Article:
Aging & Society Seminar Series
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Aging & Society Seminar Series
Please join us on Monday, March 13 at Bata Library (BL 201) for the latest Aging & Society Seminar Series presentation.
Neil Halon, Professor, Geography, University of Northern British Columbia will join us for a talk titled, “Voluntarism, community development, and aging in BC’s northern interior: Prospects for place integration.”
This presentation will explore intersections of population aging, community development, and voluntarism as enacted in two resource-dependent communities in the interior of British Columbia. Voluntary-led efforts to make communities more age-friendly offer great potential for enhancing place integration, not only for older residents who stand to benefit directly from these community development efforts, but also for community leaders and residents more generally. At the same time, it is important to challenge dualist tendencies in thinking about voluntarism, community development, and place integration (e.g., that these should be regarded either as forces for neoliberal acquiescence or resistance, social cohesion or marginalization). The presentation will conclude with a discussion of ways to acknowledge the social dynamics, nuances, and contradictions of voluntary-led community development initiatives as an exciting new area of inquiry in the study of social and geographical gerontology.
Event details are found on the the poster. As usual, lunch will follow the talk so please RSVP to ensure we have enough food for everyone.
Trent Centre for Aging & Society welcomes Australian Researcher for Seminar Series
Dr. Pauline Marsh connects community gardens to end of life care
During Trent’s recent reading break, a large group of students, faculty, and community members, some representing hospice care and community gardening, turned out for a poignant talk by registered nurse and lecturer with the Centre for Rural Health, University of Tasmania, Australia, Dr. Pauline Marsh.
Professor Marsh was welcomed to the Trent campus to share her research project, “Walking Each Other Home: Weaving end-of-life supports into a community garden,” which explores how we might provide better support to individuals at the end of their lives or in bereavement.
Prof. Marsh’s study evolved organically in response to observing community members coming to the Okines Community Garden, located in Tasmania’s Southern Beaches area, when they were in crisis. Some visited at the end of their lives, some after a difficult health diagnosis, and some after losing loved ones. A research question grew out of this observation: are community gardens suitable places to support people in various states of mourning?
Prof. Marsh recalled, “Our project team included a local fibre artist, garden coordinator, grief counsellor and social researcher, all of whom worked collaboratively. Our research was designed to fit with the needs of the community garden. Nothing was artificially structured and imposed by the research team on the space and its users.”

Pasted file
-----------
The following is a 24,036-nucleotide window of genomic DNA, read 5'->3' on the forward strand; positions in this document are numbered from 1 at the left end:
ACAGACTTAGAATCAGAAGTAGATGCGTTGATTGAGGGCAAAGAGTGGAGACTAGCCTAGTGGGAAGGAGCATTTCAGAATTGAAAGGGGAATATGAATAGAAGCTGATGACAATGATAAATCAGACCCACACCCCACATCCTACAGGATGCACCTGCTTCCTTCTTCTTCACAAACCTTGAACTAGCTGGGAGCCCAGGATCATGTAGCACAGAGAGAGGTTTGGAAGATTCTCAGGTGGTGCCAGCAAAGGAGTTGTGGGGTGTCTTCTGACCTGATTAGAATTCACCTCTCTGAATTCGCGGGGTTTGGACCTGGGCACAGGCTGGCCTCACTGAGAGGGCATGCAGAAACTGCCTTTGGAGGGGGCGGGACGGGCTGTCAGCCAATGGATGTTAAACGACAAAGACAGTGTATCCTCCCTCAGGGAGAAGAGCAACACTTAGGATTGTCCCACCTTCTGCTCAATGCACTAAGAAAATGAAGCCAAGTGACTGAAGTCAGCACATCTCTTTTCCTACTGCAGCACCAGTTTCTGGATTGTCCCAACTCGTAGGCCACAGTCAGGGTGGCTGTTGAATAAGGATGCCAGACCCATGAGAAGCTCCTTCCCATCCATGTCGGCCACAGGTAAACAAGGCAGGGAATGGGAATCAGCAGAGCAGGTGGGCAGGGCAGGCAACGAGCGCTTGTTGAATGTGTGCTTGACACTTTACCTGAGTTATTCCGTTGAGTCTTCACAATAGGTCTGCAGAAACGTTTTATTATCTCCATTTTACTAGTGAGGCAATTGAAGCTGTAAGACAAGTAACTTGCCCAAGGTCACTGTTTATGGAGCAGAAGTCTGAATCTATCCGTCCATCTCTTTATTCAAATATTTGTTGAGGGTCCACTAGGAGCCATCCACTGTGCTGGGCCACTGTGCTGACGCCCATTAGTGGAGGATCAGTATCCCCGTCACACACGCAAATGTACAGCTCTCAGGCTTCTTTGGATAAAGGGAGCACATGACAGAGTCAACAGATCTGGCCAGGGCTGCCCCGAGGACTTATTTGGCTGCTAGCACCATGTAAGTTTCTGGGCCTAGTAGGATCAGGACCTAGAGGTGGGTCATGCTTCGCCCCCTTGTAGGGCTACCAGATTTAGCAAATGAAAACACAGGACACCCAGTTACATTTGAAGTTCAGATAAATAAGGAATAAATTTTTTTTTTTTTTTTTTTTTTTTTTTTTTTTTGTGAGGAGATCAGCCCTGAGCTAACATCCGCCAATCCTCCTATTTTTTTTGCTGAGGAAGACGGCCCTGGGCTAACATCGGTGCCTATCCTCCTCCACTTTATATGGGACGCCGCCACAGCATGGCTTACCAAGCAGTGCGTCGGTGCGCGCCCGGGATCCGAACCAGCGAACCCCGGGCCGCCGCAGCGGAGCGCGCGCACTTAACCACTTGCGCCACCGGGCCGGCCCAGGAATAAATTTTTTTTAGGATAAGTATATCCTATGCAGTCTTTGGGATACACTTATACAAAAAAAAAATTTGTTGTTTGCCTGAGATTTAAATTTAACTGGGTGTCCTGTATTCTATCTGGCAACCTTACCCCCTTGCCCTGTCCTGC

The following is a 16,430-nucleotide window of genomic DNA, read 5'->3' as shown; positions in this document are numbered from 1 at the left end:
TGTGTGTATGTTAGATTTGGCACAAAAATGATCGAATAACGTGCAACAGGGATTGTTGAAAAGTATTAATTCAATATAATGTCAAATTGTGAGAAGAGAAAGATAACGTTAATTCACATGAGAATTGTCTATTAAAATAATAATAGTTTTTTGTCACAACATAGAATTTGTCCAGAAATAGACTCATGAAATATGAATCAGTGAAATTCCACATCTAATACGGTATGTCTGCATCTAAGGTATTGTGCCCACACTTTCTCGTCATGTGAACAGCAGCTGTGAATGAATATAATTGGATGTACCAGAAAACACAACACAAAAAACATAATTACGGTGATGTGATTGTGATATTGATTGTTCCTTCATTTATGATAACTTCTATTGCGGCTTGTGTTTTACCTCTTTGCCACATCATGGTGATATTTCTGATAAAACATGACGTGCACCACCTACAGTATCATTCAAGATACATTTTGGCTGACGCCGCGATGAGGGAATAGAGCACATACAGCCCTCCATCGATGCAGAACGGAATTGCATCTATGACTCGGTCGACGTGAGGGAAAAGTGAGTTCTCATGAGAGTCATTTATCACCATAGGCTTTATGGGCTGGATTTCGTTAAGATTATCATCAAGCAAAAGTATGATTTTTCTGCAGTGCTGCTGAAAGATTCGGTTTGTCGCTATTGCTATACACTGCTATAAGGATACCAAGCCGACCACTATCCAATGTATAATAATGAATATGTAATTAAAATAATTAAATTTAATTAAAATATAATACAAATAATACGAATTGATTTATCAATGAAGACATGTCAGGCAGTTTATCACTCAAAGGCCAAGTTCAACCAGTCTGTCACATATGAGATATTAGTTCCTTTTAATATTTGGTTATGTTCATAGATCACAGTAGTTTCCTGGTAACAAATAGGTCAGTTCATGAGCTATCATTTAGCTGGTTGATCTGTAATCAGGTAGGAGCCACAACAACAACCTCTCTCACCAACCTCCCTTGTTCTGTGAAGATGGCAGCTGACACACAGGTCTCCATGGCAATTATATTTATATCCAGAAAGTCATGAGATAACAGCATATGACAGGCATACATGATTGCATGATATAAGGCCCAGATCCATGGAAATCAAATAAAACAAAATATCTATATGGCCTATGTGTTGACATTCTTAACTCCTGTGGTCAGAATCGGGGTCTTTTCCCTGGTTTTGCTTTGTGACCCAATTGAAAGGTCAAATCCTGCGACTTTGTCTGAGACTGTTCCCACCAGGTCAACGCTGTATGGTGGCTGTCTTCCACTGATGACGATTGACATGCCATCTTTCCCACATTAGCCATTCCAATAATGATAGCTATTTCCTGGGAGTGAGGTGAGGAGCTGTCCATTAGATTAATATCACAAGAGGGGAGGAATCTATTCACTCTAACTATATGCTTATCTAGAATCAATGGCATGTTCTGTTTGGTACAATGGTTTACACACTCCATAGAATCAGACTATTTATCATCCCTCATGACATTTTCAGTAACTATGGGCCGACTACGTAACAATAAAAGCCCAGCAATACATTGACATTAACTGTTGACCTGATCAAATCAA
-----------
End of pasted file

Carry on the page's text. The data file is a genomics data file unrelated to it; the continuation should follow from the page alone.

Through various workshops and community events, the team noted that participants wanted to talk about death and dying while in the garden. It was viewed as a low key, safe, and non- confrontational space to do so. It also turned out that a majority of participants were grieving the loss of a partner and they needed to know people cared about their situation and cared about them.
Prof. Marsh’s research indicates a number of ways to strengthen and expand informal palliative supports and point to a therapeutic nexus between gardens, grief and dying.
Our First Visiting Scholars
Dr. Rachel Winterton, LaTrobe University, Australia came to Peterborough in April 2016 to spend a few weeks working with Dr. Mark Skinner. While here, Dr. Winterton delivered a well attended Aging & Seminar Series talk at Alumni House entitled “Exploring the Nexus between Rural Citizenship and Retirement Migration: Reflections from the Australian Context.” One result of Dr. Winterton’s talk was an invitation by seminar attendee, Mayor of Selwyn, Mary Smith, to take Dr. Winterton to a community meeting with older volunteers, which then snowballed into a canoe trip. By all accounts, a terrific side benefit to a very successful research trip to Canada.
From Ireland via Cleveland
Dr. Áine Ní Léime joined us for an Aging & Seminar Series talk to discuss her current work on 26 May 2016. The Irish social gerontologist, was invited to share her research on active aging and extended working life policies, specifically the gendered aspects of secure and precarious positions in the United States.
Professor Ní Léime’s cross-national research project, “Gender, Older Workers and the Lifecourse,” analyzes and compares the experiences of Irish and U.S. older workers. Women, according to Prof. Ni Léime’s findings, are particularly vulnerable to the deprivations of poverty thanks to part-time, and increasingly precarious employment. Government policy and an alarmist public discourse makes the situation for older workers in the United States even more difficult as services and pensions are reduced, the age of retirement raised, and generations are pitted against one another for increasingly scarce resources.
Prof. Ni Léime suggests this competitive view of society prevents us from seeking out more compassionate answers to the complex questions raised by aging on the job. By documenting workers’ own experiences, Prof. Ni Léime seeks to understand exactly how such policies affect ordinary people in their daily lives.
A Research Fellow at the Irish Centre for Social Gerontology (ICSG) at the National University of Ireland, Galway, Dr. Ní Léime is currently working at Case Western Reserve University in Cleveland for the first two years of a prestigious three year Marie Skłodowska-Curie Fellowship from the European Union Framework Programme 7.